By Zafar Iqbal

MUZAFFARABAD, Azad Jammu and Kashmir, January 25, 2010 (ENS) – Yousaf Butt, a timber worker in the Neelum Valley at the Line of Control in Kashmir, is worried about his job because of government plans to enforce a ban on the cutting of trees.

Butt and his colleagues fear the decision will shut down operations of their employer, Azad Kashmir Logging and Saw Mills, AKLAS, a semi-government firm that extracts timber from Pakistani Kashmir and supplies the wood to companies across Pakistan.

“Jungle is everything for us. My wife brings fodder and fuel wood and children collect mushrooms from nearby forest,” says Butt. He is not aware of the environmental consequences of tree felling in his area, nor do his bosses consider the great loss caused by the depletion of forests.

Currently, the government of Azad Jammu and Kashmir is planning forest conservation measures, including a crackdown on the cutting of green trees. A ban was initially proposed in 1997 but was not implemented because of lack of political will and alleged benefits gained by government functionaries who are accused of corruption and involvement in the timber trade.

Government is also facing resistance from AKLAS employees who believe that implementation of the ban would put an end to the timber industry.

Local traders have similar concerns about government conservation measures. “By imposing a bar on the cutting of trees, government wants to make 3,000 jobless who earn their daily bread from the timber business,” fears trader Shafiq Khawaja.

On the other hand, ecologists and environmental campaigners hail the government’s plan and demand protection of the forests.

“Plenty of timber wood is waiting for transportation in the jungles and logging depots for many years, which is enough to meet the public requirements,” said Naseer, a community worker. He suggests that if AKLAS is disbanded, any surplus staff could be absorbed into the forest and agriculture departments.

Located in the north of Pakistan in the foothills of the Himalayas, the state of Azad Jammu and Kashmir plays a vital role in the economy of Pakistan. AJK is known as a forestry state with 42 percent of its 13,297 square kilometres (5,134 sq miles) under the control of the Forest Department.

According to state forest laws, the government can sell only damaged trees after a necessary assessment by forest officials. However, powerful timber mafia illegally chop and smuggle green trees under the cover of operations to extract sick or fallen trees.

Sometimes, forests are set on fire by the timber mafia to justify the damage of trees, a practice which has caused enormous loss to local forests and wildlife habitats. Officials admit that during the last 20 years more than five percent of the AJK forests have vanished.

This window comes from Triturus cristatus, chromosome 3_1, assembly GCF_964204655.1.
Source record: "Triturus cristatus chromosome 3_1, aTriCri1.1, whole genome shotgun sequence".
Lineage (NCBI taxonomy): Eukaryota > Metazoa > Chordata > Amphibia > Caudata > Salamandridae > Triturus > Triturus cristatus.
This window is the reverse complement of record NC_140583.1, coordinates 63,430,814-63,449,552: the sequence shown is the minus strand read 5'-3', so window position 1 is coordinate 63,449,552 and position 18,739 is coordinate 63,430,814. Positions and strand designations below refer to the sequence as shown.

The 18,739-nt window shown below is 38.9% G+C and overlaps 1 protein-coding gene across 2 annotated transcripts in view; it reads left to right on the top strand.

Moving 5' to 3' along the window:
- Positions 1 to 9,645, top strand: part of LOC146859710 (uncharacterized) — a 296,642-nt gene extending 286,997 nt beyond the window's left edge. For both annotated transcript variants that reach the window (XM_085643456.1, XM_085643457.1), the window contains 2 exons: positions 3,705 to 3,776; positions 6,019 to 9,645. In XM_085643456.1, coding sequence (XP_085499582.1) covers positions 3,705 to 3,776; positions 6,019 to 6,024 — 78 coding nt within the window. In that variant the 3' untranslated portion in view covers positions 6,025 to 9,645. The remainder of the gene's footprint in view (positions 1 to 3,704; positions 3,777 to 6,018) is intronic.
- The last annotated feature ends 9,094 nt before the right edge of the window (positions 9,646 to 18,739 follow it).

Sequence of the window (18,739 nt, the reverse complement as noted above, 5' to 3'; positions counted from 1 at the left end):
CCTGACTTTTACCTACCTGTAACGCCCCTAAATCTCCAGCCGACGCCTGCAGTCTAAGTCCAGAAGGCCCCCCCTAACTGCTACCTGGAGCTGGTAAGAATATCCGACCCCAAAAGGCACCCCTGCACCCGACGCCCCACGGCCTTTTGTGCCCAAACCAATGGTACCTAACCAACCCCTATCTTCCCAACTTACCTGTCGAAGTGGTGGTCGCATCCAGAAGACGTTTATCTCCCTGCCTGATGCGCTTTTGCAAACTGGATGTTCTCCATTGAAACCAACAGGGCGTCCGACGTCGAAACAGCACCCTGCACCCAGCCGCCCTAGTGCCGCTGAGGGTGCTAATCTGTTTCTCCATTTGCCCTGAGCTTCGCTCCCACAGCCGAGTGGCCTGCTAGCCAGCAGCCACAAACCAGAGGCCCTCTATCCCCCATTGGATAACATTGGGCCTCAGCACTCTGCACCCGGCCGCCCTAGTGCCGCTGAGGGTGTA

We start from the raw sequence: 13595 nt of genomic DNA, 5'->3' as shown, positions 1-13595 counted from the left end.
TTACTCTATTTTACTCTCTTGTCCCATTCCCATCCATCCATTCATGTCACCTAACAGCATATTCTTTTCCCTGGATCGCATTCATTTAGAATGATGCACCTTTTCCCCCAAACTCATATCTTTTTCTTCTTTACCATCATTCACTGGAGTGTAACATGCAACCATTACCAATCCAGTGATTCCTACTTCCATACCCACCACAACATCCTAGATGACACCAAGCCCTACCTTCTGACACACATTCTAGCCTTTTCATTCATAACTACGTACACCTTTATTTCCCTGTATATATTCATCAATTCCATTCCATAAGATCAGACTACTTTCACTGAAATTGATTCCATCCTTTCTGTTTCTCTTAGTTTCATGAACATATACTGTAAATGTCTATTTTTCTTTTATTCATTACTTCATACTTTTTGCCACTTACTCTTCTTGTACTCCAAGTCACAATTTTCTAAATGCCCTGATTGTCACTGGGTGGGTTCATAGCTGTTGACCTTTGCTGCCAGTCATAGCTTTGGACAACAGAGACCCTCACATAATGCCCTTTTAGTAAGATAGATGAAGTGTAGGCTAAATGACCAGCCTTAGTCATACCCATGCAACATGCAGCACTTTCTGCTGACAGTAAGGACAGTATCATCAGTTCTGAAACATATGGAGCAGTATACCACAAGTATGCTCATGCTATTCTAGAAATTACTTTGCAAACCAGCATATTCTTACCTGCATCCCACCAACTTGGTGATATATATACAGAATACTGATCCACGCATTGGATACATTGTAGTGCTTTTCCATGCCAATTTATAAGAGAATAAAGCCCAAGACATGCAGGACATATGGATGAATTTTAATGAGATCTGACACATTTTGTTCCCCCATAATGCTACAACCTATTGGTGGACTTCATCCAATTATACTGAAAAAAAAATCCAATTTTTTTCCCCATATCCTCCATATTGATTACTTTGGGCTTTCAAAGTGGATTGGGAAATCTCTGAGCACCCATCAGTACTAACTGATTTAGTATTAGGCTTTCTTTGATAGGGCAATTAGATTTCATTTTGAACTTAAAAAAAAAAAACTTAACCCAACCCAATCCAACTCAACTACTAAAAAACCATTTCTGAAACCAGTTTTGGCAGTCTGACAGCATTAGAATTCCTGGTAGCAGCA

This eco-region is a prime location for endangered plant and animal species. These temperate forests are of Himalayan Cedar, Cedrus deodara; Chalghoza pine, Pinus gerardiana; and Holm oak, Quercus ilex, a large evergreen oak.

Most of the wood is sold to Pakistani furniture and flooring firms, which make products for customers in Europe and the United States.

Climate change is taking its toll. These days, Butt and his fellow villagers have to store less fuel wood for winter than they did in past years when life ceased for months because of heavy snowfall. But the snow level has decreased and the villagers welcome its more rapid melting.

Three main rivers of the region – Poonch, Jhelum and Neelum – flow from Azad Jammu and Kashmir towards Pakistan. They play a vital strategic role in the economy of the country and livelihood of the people as they supply water to one of the largest irrigation systems in the world, which draws water from the Turbela and Mangla Reservoirs.

With a population of 3.5 million, Azad Jammu and Kashmir is a densely populated area. More than 88 percent of the population lives in rural areas and depends on forests for fuel wood, timber, grazing and water. Eighty-nine percent of households in AJK use wood for cooking and space heating, including half the people living in urban areas. At least 98 percent of the rural population depends on forests for grazing animals.

The majority of the income of the area comes from timber revenue, royalties from the Mangla Dam located in southern Mirpur district and remittances of overseas Kashmiris working mostly in the UK and Middle East. In AJK, the unemployment rate ranges from 35 to 50 percent with an average per capita income estimated from US$600 to US$5000.

The natural resources of the region suffered irrecoverable loss during the earthquake of October 2005 when more than 1,000 small and larger landslides claimed many lives and damaged a large number of native plants and animals.

Officials believe that deforestation escalated the damage. The International Union for the Conservation of Nature estimates that the damage caused by landslides in AJK’s lower Neelum Valley plus the rehabilitation cost for the damaged forest amounts to millions of U.S. dollars.

Ecologist Ejaz Rehman says that authorities should do more to clamp down on illegal and unsustainable logging. “To shut down institutions is not the solution to control the cutting of trees,” he says. “There should be co-operation among institutions and local people. The best solution is to strengthen and equip both AKLAS and the Forest Department.”

Ecologists say that if the government wants to protect the AJK forests, it should provide alternative fuel resources to local communities and enforce international and local forest protection laws to stop the depletion of this great environmental heritage.

Copyright Environment News Service (ENS) 2010. All rights reserved.